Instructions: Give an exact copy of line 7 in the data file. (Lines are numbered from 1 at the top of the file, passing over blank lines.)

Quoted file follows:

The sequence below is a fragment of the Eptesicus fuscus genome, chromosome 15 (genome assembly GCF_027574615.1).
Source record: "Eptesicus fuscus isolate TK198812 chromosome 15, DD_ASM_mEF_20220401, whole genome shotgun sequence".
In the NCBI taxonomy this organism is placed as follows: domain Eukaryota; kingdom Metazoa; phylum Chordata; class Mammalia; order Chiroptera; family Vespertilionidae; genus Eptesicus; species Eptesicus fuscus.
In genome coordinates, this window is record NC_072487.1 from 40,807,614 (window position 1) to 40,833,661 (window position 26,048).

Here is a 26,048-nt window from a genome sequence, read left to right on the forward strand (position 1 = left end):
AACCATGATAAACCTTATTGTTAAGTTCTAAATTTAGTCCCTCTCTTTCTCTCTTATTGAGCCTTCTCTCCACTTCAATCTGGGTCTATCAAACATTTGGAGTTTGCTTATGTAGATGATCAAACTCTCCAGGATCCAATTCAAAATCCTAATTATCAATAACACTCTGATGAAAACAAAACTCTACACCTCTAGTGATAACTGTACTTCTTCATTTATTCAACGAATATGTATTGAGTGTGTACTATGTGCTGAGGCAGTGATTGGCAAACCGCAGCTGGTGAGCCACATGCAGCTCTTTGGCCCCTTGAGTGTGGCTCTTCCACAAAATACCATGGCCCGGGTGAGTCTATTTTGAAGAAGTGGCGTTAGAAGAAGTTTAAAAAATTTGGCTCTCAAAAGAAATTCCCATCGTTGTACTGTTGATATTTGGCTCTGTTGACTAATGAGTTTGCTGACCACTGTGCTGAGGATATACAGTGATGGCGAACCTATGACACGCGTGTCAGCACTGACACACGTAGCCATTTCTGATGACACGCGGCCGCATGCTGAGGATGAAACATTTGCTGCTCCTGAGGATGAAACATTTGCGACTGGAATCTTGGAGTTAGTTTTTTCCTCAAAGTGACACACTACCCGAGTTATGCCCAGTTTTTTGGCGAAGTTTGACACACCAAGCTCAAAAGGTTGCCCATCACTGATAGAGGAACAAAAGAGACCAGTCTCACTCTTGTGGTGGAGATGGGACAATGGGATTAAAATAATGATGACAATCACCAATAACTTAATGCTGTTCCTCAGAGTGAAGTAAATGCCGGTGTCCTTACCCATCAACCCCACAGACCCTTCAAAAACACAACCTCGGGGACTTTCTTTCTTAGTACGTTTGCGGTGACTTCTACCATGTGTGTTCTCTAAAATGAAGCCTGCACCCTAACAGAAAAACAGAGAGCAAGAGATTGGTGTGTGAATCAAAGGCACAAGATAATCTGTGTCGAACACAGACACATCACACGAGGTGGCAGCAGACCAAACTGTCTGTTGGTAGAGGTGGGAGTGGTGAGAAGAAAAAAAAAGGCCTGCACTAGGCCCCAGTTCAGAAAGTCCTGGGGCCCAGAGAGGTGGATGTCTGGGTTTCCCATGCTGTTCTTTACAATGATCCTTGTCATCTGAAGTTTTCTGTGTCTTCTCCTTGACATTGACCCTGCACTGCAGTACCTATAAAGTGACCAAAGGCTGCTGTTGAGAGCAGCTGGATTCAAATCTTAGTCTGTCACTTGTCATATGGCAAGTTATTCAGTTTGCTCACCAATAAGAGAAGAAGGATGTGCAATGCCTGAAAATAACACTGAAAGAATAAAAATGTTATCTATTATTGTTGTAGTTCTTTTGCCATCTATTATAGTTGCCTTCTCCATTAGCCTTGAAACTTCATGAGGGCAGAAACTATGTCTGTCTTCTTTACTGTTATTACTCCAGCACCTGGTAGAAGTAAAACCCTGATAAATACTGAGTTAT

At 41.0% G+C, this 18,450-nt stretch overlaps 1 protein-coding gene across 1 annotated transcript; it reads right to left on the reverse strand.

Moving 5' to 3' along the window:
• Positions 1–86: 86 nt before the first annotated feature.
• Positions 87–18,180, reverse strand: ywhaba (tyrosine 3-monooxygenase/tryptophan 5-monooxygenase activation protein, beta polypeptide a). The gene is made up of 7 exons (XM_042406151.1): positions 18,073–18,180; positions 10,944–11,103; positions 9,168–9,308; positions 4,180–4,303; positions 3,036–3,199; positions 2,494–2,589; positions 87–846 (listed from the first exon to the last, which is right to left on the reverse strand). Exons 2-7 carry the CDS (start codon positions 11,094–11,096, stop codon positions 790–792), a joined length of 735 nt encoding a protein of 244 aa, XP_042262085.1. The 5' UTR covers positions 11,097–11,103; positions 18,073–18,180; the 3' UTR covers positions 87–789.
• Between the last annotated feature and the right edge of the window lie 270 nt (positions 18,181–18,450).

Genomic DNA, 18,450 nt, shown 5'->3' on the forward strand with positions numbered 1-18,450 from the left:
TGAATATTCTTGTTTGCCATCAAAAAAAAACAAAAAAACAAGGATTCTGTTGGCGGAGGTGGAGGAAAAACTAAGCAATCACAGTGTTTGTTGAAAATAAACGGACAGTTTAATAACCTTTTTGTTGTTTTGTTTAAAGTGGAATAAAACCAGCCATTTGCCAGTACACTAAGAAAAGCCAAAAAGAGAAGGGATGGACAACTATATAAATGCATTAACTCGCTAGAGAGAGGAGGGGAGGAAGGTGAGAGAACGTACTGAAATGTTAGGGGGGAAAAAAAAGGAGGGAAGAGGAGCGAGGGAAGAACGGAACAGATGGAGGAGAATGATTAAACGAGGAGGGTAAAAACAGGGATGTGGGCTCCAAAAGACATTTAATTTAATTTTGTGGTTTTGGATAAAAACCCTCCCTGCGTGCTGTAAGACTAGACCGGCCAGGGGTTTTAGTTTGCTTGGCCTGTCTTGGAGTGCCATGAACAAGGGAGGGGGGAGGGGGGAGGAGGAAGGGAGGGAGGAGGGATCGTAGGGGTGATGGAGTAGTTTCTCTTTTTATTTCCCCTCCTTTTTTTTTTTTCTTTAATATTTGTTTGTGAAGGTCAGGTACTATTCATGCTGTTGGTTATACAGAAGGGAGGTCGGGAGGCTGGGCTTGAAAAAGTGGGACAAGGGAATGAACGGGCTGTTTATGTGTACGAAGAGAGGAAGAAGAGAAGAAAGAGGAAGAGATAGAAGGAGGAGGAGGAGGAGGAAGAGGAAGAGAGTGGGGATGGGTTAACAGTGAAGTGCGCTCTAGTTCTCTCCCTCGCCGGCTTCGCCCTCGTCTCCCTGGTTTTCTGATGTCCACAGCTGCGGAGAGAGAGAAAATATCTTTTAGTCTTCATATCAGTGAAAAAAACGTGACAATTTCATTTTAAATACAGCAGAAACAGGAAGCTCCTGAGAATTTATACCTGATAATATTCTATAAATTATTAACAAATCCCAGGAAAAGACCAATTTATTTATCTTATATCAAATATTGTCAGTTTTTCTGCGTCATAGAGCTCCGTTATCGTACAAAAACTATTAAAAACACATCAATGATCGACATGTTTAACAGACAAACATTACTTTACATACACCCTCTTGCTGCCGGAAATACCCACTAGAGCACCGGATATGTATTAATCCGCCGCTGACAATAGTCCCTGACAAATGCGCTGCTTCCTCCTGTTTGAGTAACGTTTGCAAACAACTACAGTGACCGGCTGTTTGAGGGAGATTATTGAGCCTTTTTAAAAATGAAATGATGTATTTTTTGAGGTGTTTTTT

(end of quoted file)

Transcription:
At 41.0% G+C, this 18,450-nt stretch overlaps 1 protein-coding gene across 1 annotated transcript; it reads right to left on the reverse strand.